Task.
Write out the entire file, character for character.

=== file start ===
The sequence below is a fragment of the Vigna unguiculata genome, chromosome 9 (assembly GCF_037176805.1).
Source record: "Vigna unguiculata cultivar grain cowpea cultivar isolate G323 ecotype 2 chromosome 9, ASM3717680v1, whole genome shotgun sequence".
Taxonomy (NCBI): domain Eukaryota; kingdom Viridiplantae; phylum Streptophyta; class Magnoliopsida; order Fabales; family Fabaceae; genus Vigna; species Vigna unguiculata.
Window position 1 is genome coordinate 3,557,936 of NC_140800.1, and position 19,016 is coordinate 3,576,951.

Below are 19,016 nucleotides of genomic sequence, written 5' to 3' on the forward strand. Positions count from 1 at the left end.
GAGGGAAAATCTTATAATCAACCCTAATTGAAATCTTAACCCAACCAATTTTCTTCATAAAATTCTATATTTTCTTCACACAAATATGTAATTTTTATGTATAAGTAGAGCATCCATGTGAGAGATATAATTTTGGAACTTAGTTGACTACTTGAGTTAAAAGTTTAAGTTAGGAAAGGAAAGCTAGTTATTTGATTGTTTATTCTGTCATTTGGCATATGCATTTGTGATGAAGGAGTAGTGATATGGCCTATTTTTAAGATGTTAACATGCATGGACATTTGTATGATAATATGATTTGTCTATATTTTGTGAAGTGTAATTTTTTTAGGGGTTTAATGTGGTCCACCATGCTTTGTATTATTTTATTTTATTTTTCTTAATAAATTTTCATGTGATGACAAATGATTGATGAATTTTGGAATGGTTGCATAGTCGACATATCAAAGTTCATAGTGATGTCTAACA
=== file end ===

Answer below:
The sequence below is a fragment of the Vigna unguiculata genome, chromosome 9 (assembly GCF_037176805.1).
Source record: "Vigna unguiculata cultivar grain cowpea cultivar isolate G323 ecotype 2 chromosome 9, ASM3717680v1, whole genome shotgun sequence".
Taxonomy (NCBI): domain Eukaryota; kingdom Viridiplantae; phylum Streptophyta; class Magnoliopsida; order Fabales; family Fabaceae; genus Vigna; species Vigna unguiculata.
Window position 1 is genome coordinate 3,557,936 of NC_140800.1, and position 19,016 is coordinate 3,576,951.

Below are 19,016 nucleotides of genomic sequence, written 5' to 3' on the forward strand. Positions count from 1 at the left end.
GAGGGAAAATCTTATAATCAACCCTAATTGAAATCTTAACCCAACCAATTTTCTTCATAAAATTCTATATTTTCTTCACACAAATATGTAATTTTTATGTATAAGTAGAGCATCCATGTGAGAGATATAATTTTGGAACTTAGTTGACTACTTGAGTTAAAAGTTTAAGTTAGGAAAGGAAAGCTAGTTATTTGATTGTTTATTCTGTCATTTGGCATATGCATTTGTGATGAAGGAGTAGTGATATGGCCTATTTTTAAGATGTTAACATGCATGGACATTTGTATGATAATATGATTTGTCTATATTTTGTGAAGTGTAATTTTTTTAGGGGTTTAATGTGGTCCACCATGCTTTGTATTATTTTATTTTATTTTTCTTAATAAATTTTCATGTGATGACAAATGATTGATGAATTTTGGAATGGTTGCATAGTCGACATATCAAAGTTCATAGTGATGTCTAACA